Among the 10,000 people in the U.S. diagnosed with leukemia, lymphoma or other life-threatening blood illnesses each year, black people have the lowest chance of finding a donor for a bone marrow transplant.
“I call it the genetic powerball,” said Jennifer Baird, an account executive for donor recruitment at the National Marrow Donor Program’s Be The Match registry. Though the registry has 10 million potential donors, only 7 percent are African-American. Black patients have a 66 percent chance of having a good and willing donor on the registry, compared with 72 percent for Latinos, 73 percent for Asians, 82 percent for American Indians and 93 percent for whites.
To increase the pool of black donors, Be The Match has declared July African-American Bone Marrow Awareness Month. It’s holding donor drives to collect cheek swabs (go to bethematch.org/join to see where), and has launched a website, swabplusdna.org, to educate people about the donation process and dispel fears that might keep people from signing up. (The Republic)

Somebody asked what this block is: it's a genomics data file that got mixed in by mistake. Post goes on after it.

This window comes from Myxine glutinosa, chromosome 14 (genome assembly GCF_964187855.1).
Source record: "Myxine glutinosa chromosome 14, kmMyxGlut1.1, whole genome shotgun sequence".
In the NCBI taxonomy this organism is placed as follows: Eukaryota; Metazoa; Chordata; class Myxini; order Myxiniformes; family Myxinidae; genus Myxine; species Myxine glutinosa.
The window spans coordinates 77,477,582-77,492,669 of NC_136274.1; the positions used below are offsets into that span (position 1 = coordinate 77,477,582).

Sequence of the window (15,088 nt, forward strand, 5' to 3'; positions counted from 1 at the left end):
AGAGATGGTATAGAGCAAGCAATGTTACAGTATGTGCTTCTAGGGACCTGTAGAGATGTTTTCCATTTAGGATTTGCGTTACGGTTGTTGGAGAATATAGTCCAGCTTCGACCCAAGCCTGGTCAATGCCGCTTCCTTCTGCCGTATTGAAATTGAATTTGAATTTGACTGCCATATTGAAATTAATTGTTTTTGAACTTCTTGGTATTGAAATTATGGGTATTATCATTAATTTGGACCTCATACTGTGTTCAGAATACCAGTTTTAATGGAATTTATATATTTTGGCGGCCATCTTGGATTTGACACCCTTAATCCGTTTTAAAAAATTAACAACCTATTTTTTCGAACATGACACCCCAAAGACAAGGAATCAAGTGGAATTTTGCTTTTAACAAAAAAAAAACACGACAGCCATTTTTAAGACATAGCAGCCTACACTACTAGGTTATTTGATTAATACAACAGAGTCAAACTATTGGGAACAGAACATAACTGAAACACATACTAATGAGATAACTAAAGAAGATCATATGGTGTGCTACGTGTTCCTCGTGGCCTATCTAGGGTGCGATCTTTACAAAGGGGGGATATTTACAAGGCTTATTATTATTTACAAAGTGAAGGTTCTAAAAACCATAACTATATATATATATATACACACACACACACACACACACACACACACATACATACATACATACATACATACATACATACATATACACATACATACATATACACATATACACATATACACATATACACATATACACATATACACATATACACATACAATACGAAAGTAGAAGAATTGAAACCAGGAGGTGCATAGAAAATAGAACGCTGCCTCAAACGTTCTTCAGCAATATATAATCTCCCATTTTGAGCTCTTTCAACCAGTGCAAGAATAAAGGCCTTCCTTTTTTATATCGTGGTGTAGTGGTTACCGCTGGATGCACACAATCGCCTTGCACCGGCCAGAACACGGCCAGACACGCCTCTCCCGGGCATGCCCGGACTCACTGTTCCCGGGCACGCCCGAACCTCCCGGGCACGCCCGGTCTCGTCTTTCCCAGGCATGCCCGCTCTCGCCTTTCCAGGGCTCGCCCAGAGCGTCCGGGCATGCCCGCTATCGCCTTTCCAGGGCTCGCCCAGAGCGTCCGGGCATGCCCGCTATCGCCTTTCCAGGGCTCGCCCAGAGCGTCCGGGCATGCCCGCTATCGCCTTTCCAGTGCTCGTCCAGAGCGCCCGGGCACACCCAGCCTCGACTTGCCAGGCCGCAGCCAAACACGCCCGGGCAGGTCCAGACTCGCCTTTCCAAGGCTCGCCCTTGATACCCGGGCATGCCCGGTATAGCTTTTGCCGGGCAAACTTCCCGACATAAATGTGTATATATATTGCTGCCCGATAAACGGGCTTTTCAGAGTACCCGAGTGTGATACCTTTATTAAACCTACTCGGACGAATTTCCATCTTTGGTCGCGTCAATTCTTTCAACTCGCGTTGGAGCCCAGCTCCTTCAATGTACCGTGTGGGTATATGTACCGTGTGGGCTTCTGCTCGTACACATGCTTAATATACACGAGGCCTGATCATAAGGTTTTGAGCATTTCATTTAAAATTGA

Easy Related Posts
Black Food Matters
For many low-income African-Americans, conscious eating is a tough task due to the presence of ...read more
Medical leaders cite discrimination, calls for advocacy
Leaders in the medical community have published a pair of perspective pieces in the New ...read more
Many African Americans Still Only Dream of High Quality Health Care
Recently, AARP conducted a study to determine how perceptions of key social issues ranked in ...read more
Tackling Louisiana's Black Infant Mortality Crisis
Every year, Black infants are more than twice as likely to die before their first ...read more